Altan (from the album The Gap of Dreams available on Compass Records)
The music in The Gap of Dreams, the recent release from Altan, mirrors the world outside the recording studio. Altan returned home, the sound of The Gap of Dreams the sound of rural Donegal, the playing transporting the songs back to a time when community came together around music, storytelling, singing, and dancing well into the night to fend off the winter outside. Traditional Celtic music is the base for The Gap of Dreams, the Gaelic language on the tracks making the vocals another instrument to blend with the band.
While the sound of Altan still springs from their native hills of Donegal, the band name is taken from a mysterious lake behind Errigal Mountain in the surrounding countryside of their homebase. The Gap of Dreams tributes the musical heritage of Altan and its Irish home as the band pick and strum freshness into the Celtic sounds. Several sets of traditional Donegal reels are presented on the album with “Seán sa Cheo / Tuar / Oíche Fheidhmiúil (A Spirited Night)” and “The Templehouse Strathspey & Reel / John Mhosey McGinley's / The Mermaid of Mullaghmore”. Altan tenderly pluck notes as “The Month of January” tells its tale of winter and speak the story of “Dark Inishowen” with a backdrop of traditional Irish Folk music.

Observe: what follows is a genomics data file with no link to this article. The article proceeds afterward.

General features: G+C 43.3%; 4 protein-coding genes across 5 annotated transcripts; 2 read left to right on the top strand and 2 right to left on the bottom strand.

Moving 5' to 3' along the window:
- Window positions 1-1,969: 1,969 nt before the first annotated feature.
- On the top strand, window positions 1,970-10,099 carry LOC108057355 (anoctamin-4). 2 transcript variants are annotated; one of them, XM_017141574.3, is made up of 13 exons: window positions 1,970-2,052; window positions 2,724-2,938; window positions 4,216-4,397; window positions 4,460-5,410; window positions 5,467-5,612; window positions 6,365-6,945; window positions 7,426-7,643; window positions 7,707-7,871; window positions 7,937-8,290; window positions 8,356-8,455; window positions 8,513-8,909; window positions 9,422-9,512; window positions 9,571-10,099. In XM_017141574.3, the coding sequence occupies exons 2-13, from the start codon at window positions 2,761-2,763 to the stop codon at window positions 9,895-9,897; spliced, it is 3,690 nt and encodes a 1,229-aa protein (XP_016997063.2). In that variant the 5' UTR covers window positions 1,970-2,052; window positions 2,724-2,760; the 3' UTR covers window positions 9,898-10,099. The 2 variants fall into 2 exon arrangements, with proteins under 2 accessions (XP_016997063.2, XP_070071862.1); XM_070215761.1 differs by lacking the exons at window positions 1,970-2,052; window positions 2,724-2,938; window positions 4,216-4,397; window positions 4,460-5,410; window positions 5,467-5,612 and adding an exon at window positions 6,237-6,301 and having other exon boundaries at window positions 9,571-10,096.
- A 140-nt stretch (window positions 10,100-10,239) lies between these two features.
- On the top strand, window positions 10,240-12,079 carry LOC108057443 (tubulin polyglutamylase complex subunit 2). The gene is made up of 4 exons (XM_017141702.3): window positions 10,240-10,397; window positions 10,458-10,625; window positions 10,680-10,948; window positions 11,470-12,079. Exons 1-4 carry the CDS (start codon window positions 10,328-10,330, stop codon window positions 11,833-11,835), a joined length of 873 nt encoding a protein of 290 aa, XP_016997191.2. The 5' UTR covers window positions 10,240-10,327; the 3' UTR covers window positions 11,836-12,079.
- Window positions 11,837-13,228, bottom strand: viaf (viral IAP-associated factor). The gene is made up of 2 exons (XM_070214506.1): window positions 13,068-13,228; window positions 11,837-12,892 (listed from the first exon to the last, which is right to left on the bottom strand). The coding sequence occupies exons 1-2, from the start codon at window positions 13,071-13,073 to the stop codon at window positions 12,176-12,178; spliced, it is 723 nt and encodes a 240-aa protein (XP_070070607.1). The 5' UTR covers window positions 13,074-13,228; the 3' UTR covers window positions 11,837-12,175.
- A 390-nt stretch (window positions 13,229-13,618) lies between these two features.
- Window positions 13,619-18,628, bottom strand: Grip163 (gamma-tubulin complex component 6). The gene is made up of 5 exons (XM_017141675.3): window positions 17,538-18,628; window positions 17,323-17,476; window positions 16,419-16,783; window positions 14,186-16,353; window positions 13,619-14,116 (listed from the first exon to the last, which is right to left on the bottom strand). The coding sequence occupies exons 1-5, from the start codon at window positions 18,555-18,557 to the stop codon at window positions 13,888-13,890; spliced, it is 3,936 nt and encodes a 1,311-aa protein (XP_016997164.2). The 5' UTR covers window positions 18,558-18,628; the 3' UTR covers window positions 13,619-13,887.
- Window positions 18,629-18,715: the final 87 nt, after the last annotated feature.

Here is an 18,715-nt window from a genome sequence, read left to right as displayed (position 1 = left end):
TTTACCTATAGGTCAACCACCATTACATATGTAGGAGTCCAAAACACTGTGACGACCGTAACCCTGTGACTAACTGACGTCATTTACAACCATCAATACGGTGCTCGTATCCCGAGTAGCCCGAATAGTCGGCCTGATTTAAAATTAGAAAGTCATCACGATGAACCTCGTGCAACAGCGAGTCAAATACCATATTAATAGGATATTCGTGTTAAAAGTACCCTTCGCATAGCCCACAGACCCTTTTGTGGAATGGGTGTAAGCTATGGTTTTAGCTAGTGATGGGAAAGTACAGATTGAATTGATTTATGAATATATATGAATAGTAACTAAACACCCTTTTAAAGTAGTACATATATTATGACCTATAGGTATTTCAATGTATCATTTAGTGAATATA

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Pharis and Jason Romero (from the album Sweet Old Religion)
Life had other plans for Pharis and Jason Romero, taking the musicians away from songwriting to deal with more immediate needs of caring for family and re-building. The Canadian musical duo and instrument makers lost their shop to fire and day-to-day became dealing with the loss while caring for a newborn son, their second child. Songwriting was out of reach for the couple, and when the songs once again began to tap Pharis and Jason Romero on the shoulder the emotions picked up the pen, the results collected on the recent release, Sweet Old Religion. Pharis remembers the time away from songwriting, and cherishes both the community that came together to help as well as the muses return recalling ‘music and songwriting were hovering at the edge but never came inside. There was no space to just sit and be and let thoughts, melodies, and ideas ferment. Just weeks after everyone left all the music, all of the songwriting, it just began to flow immediately as if a tap was opened. There was suddenly this space for all those months of really big feelings–having our son, dealing with loss and change, and receiving so much love and support–to be gathered into this big swirl of ideas, feelings, and melodies. It just all started coming out like crazy’.